He says he started perfecting Tae-Bo more than 20 years ago, adding martial arts and boxing moves as he danced around the house to the "Rocky" theme song. One goal, he says, was to find a way to get more women interested in martial arts. The Tae-Bo name was trademarked in 1982, he says, with a studio in Sherman Oaks following seven years later.
Blanks also claims on his Web site to have been the captain of the 1980 U.S. Olympic karate team, though representatives at both the USA National Karate-Do federation in Seattle and the U.S. Olympic Committee in Colorado Springs, Colo., confirmed that karate has never been an Olympic sport. (Blanks' attorney and manager did not respond to queries about the claim.)
In any case, Blanks forged friendships with celebrities such as Sinbad, Shaquille O'Neal and Carmen Electra, all of whom became Tae-Bo students, and he also appeared in "The Last Boy Scout" and a string of B movies ("King of the Kick Boxers"). But Blanks' career turned a corner a few years ago, when he met Paul Monea, an Akron, Ohio-based infomercial purveyor.
Monea was originally interested in promoting an exercise gadget called the Billy Bar, but Blanks said he soon persuaded Monea to back a series of videos based on Tae-Bo instead. Blanks persuaded several of his celebrity friends to deliver glowing on-camera testimonials--for free.
Those free endorsements, perhaps worth hundreds of thousands of dollars or more, may have helped Blanks cut his deal with Monea. According to interviews and copies of signed contracts obtained by The Times, Blanks is to receive a guarantee of $250,000 annually as long as the infomercial airs, plus 20% of the adjusted gross revenue from video sales.
(Because the average profit margin in the infomercial industry is about 12%, Dworman said, Blanks' cut will probably work out to roughly 2.4% of gross sales minus returns.)
Monea, in a brief phone interview, declined to discuss any of the specifics of the deal. "We like to stay in the background," said Monea, who is running the Tae-Bo operation through his NPC Marketing Corp. "We're just some little guys in Ohio. This is really Billy's story."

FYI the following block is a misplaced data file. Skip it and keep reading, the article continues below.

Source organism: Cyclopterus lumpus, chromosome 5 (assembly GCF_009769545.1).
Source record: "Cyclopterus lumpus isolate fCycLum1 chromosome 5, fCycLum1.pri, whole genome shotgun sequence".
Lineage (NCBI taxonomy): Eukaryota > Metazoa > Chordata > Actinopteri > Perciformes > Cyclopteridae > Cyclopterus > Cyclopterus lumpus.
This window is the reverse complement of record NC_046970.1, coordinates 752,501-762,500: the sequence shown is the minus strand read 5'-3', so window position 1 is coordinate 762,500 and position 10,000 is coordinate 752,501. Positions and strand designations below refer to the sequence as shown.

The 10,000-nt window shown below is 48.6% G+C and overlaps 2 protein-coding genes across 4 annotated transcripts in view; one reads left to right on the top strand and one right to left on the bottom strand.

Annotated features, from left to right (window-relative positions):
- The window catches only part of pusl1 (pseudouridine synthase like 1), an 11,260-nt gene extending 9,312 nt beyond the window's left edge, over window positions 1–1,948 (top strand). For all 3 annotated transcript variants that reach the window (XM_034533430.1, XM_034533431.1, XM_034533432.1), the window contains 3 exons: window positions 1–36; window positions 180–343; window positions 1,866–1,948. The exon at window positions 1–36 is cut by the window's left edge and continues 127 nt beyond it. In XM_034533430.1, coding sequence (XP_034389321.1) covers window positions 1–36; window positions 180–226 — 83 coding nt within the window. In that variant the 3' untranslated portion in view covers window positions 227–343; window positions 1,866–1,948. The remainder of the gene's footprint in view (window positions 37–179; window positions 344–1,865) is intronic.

Monea headed Universal Management Services, a company which advertised and distributed the Stimulator, a gadget marketed on television as providing relief for headaches, back pain, flu and other ailments. Ex-daredevil Evel Knievel and actress Lee Meriwether offered on-air testimonials for the product.
The federal Food and Drug Administration concluded in 1997 that the Stimulator was in fact "an electric gas barbecue grill igniter outfitted with finger grips" and that the makers did not offer evidence showing the device was safe or effective. According to George Hughes, senior special agent at the FDA, the administration won a civil injunction halting the sale of the device, which remains the subject of an ongoing criminal investigation.
The Tae-Bo infomercial, meanwhile, has developed its own special set of problems. Sugar Ray Leonard, who has known Blanks for years, said he originally taped a free testimonial for his old friend but withdrew his participation after a dispute with Monea.
He filed suit against Monea in October, alleging invasion of privacy, after his name (but not the testimonial) was used in the Tae-Bo infomercial. "The kind of person Paul Monea has proven himself to be," Leonard said, "I don't want to be part of his world."
Leonard added that he still considers Blanks a friend, and his lawsuit, pending in Los Angeles Superior Court, does not name Blanks as a defendant.
Ersoff, who has managed entertainment ventures for Leonard and others, said that he introduced Monea to Blanks and that Monea has not paid him commissions due on sales of the Tae-Bo video. His claim, joined with Leonard's, is also pending in Superior Court.
Monea's attorney declined to comment on the lawsuits.
So far, Blanks is reveling in his newfound fame. As a legion of perspiring, mostly female students do Tae-Bo kicks in his Valley studio, he gamely fielded questions about his life, faith and philosophy. But when asked about his financial dealings, the much-blessed trainer quickly and politely brushed off the inquiry.
"I don't like to talk about money," he said with a smile.
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Top exercise videos, ranked by cumulative sales from week ending Jan. 4, 1998, through week ending Feb. 21, 1999.
Release Rank Video Label date Index* 1 Billy Blanks' Tae-Bo Workout Ventura Dec. '98 100 2 The Grind Workout-Hip-Hop Sony Music May '95 56 3 Yoga Journal's Yoga for Beginners Living Arts Nov. '92 54 4 Denise Austin-Fat Burning Blast PPI Aug. '96 54 5 Denise Austin-Sizzler PPI Sept. '97 49 6 Kickboxing: Knockout Workout Anchor Bay Oct. '93 49 9 Total Yoga Living Arts Nov. '94 35 7 Denise Austin-Xtralite Aerobic PPI Nov. '97 32 8 Denise Austin-Hit the Spot/Abs PPI April '92 31 10 The Grind Workout: Fat Burning Groove Sony Music Oct. '97 30
* The index shows that for every 100 units of "Tae-Bo" sold in the period, 56 units of "The Grind Workout-Hip-Hop" were sold. Actual sales figures are not released.